AN Essay Contest HOSTED IN PARTNERSHIP WITH
DOTDASH MEREDITH & REAL SIMPLE
14 Girls Write Now mentees share mini- and mega-moments of clarity in these personal essays.
A Splash of Light
By Ruby Faith Hentoff
I was floating, my elbows resting on the pool’s stone ledge as the jets massaged my back.
I stared up at the sapphire sky, reflecting about the play I’d been rehearsing that morning. That’s the last thing I remember.
When my eyes flew open, I was in a hospital bed, identical to the one I wound up in the day I had my first seizure, four years before. Except this time, I could’ve lost my life.
I started having seizures the summer before I entered fifth grade. My doctors had no idea what was sparking them, but nothing was life-threatening in the beginning. The seizures came in ten-second blips where I would temporarily lose my ability to speak and see. My thoughts were muffled and sentences partitioned in my brain; I wasn’t able to form a thought. Each time it happened, I was whisked to an alternate universe—one that was scary and surreal—that nobody else could see.
Everything worsened the following year, and the one after that. The episodes lengthened and struck more frequently. The medications I was taking didn’t manage to prevent the seizures; instead, they affected my mood, making me lonely and despondent.
It was the summer of 2019 when everything changed. I was still searching for a new homeopath since my favorite had passed away. My current one must have given me too many pills, because I’d never had a full-on tonic clonic seizure before then. If it weren’t for the lifeguard who rescued me the second I fell unconscious, I could have drowned. However, the incident prompted the doctors to do another MRI, in which they discovered the lesion in my brain causing all of my seizures. After months of research, they decided it could be removed. The operation occurred that January, and I haven’t had a single episode since then.
As painful as those four years were, I learned a valuable lesson: there is always a splash of light in the most grave of situations. My neurologist knew what to do, constantly searching for the right medicine and looking out for me. My surgeon is one of the best in the world and insisted on removing the lesion single-handedly. Doctors and nurses tended to me while I was in the hospital; friends, teachers, and old acquaintances I hadn’t seen in years came to visit. Everyone was there for me, praying that this would be the final phase of my cortical dysplasia. Thanks to them, it was.
My seizures left a scar on my memory that may never fade away. But the one aspect of my journey I will remember most is the wonderful people who took a drowning girl and brought her back to life.
My Simple Realization: An Essay Contest & Story Collection
14 Girls Write Now mentees share mini- and mega-moments of clarity in these personal essays. This contest was produced in partnership with Dotdash Meredith and the team at Real Simple as part of the SeeHer Initiative.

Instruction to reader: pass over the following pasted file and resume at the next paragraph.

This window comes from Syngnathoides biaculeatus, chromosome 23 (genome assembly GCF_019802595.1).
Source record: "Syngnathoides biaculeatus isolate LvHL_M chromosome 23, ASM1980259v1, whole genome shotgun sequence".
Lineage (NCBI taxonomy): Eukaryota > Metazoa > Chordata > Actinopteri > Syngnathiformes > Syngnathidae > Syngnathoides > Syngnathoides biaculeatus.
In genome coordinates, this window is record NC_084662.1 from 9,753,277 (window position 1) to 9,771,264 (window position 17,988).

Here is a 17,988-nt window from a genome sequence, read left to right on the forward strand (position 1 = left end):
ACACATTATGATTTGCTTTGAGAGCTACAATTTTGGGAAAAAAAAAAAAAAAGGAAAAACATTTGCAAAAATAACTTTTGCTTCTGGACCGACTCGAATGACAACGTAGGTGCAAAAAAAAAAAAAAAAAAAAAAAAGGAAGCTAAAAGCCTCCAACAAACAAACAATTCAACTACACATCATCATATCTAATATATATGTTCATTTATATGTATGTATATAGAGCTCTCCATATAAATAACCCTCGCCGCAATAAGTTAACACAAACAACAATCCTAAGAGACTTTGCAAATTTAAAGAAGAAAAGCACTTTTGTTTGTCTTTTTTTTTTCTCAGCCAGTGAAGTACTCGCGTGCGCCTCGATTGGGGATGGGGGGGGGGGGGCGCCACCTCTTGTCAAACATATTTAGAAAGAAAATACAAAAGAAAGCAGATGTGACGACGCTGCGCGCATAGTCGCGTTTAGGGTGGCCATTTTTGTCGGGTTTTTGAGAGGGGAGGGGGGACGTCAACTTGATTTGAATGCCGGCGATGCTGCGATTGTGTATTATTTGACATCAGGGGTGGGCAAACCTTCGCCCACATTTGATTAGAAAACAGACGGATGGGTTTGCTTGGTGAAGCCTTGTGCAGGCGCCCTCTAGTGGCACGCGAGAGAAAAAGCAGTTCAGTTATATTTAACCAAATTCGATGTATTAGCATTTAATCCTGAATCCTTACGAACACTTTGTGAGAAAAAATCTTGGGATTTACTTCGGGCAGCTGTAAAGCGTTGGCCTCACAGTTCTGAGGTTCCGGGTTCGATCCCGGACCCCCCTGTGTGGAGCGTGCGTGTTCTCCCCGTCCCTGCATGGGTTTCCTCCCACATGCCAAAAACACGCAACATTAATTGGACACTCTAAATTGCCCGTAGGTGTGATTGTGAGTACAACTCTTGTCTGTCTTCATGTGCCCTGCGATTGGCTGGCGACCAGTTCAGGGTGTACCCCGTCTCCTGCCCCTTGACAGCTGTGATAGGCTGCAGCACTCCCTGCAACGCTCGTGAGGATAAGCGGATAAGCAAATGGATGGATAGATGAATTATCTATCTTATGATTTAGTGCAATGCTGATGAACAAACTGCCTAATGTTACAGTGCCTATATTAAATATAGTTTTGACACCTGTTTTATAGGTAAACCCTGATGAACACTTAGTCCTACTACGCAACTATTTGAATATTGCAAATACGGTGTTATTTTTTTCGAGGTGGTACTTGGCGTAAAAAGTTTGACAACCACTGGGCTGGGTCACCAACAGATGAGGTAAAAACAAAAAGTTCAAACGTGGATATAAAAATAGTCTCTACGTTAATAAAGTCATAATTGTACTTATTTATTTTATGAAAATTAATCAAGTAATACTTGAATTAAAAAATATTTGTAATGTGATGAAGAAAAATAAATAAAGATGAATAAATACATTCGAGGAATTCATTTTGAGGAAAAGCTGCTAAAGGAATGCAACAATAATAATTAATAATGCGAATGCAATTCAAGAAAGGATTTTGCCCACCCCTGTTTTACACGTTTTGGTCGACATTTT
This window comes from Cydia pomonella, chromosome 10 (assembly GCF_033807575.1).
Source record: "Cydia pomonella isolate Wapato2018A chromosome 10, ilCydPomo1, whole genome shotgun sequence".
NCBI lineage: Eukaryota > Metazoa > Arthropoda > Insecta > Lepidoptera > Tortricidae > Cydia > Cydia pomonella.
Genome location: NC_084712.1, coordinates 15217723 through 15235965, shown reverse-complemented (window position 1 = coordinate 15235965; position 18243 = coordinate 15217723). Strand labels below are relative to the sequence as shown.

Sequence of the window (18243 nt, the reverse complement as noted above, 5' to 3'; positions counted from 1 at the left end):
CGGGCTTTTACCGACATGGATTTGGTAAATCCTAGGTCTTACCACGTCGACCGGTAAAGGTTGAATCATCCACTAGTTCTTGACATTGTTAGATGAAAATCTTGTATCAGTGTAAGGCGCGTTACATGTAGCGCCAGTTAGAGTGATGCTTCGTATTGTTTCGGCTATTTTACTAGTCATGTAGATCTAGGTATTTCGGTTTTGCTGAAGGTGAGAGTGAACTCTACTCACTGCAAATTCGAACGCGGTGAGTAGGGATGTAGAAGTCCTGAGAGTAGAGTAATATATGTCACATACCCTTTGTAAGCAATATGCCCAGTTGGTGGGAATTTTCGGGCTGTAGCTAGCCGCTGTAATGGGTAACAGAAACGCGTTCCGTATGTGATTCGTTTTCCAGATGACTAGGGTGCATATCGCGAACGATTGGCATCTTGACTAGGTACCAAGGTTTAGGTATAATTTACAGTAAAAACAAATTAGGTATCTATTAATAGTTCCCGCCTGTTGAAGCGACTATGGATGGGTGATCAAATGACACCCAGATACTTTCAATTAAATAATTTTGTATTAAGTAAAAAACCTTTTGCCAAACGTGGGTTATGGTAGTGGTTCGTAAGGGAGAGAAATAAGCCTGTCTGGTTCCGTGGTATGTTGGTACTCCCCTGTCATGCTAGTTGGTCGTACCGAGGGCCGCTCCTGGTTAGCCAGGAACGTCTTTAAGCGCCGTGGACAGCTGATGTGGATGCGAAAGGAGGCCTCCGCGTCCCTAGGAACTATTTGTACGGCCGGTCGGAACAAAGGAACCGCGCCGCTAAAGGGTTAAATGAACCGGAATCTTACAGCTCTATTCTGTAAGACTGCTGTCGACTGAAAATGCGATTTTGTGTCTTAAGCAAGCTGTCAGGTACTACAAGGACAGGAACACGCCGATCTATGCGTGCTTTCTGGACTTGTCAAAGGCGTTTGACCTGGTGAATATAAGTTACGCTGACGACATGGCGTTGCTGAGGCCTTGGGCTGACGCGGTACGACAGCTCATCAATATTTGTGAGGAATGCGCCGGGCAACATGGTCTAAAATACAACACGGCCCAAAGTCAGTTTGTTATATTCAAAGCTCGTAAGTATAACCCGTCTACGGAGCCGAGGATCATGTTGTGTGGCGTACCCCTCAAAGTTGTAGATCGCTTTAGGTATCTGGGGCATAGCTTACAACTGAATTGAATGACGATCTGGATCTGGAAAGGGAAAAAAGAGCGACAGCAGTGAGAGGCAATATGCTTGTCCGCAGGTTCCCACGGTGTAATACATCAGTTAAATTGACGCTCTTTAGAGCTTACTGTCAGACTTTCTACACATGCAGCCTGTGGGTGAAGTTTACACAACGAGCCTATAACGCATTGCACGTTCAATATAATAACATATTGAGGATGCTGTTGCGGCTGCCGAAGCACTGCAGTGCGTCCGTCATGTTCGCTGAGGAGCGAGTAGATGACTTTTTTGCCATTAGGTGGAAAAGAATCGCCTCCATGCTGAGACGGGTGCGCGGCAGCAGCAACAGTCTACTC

Chelsea Lin, Girls Write Now Mentee and My Simple Realization contest winner, writes about her grandfather.
My time-out rug was white, with blue squares and tassels at opposite ends.
A depiction of my journey in asking for help, this essay is my reminder that I deserve peace and welfare in a battle against the uncertainties and anxieties of my mind.
While I used to feel fractured when it came to my heritage, poetry has helped me realize that these fractures are, in fact, who I am.
Rolling Through Fear: Realizations at the Rinkby Camila Bonilla
The time spent at the rink was too short for me to spend it wallowing in my mistakes.
The First Step Towards Making A Friendby Denise Domena
I had no clue where I was going—let alone what academic path I truly wanted to take—so you could say I was a bit overwhelmed on my first day of college.
a lesson in pressure & prestigeby Megan Xing
Written after submitting my Early Decision application, this essay shares the epiphany I was already having—one expedited by a choice that held so much weight over my future.
‘You Don’t Owe Anyone Anything’by Megumi Jindo
The reality of missing school for a whole two weeks and dealing with the stares of society.
Sometimes the Way to Win Is to Quitby Hazel Agicha
“A jack of all trades is a master of none, but oftentimes better than a master of one,” is the best compliment for an overachieving young adult trying to find their way around the world. At least it was for me.
Rock climbing helps me realize that I am capable of beating all the “impossibles.”
I was floating, my elbows resting on the pool’s stone ledge as the jets massaged my back. That’s the last thing I remember.
The first time I realized my parents did not hold the answers of the universe in their palms was not when I was asking obscure questions about aardvarks or pirate ships.
Ruby Faith Hentoff
Ruby Faith Hentoff is a passionate fiction writer and junior in high school. When she’s not writing short stories, screenplays and songs, you can find her drawing, baking or listening to Broadway musicals. One of her missions in writing is to spread epilepsy awareness and connect to those who suffer from seizures. She lives in Manhattan, New York.
A MONTH IN REVIEW: ABROAD IN COPENHAGENby Joanna Tan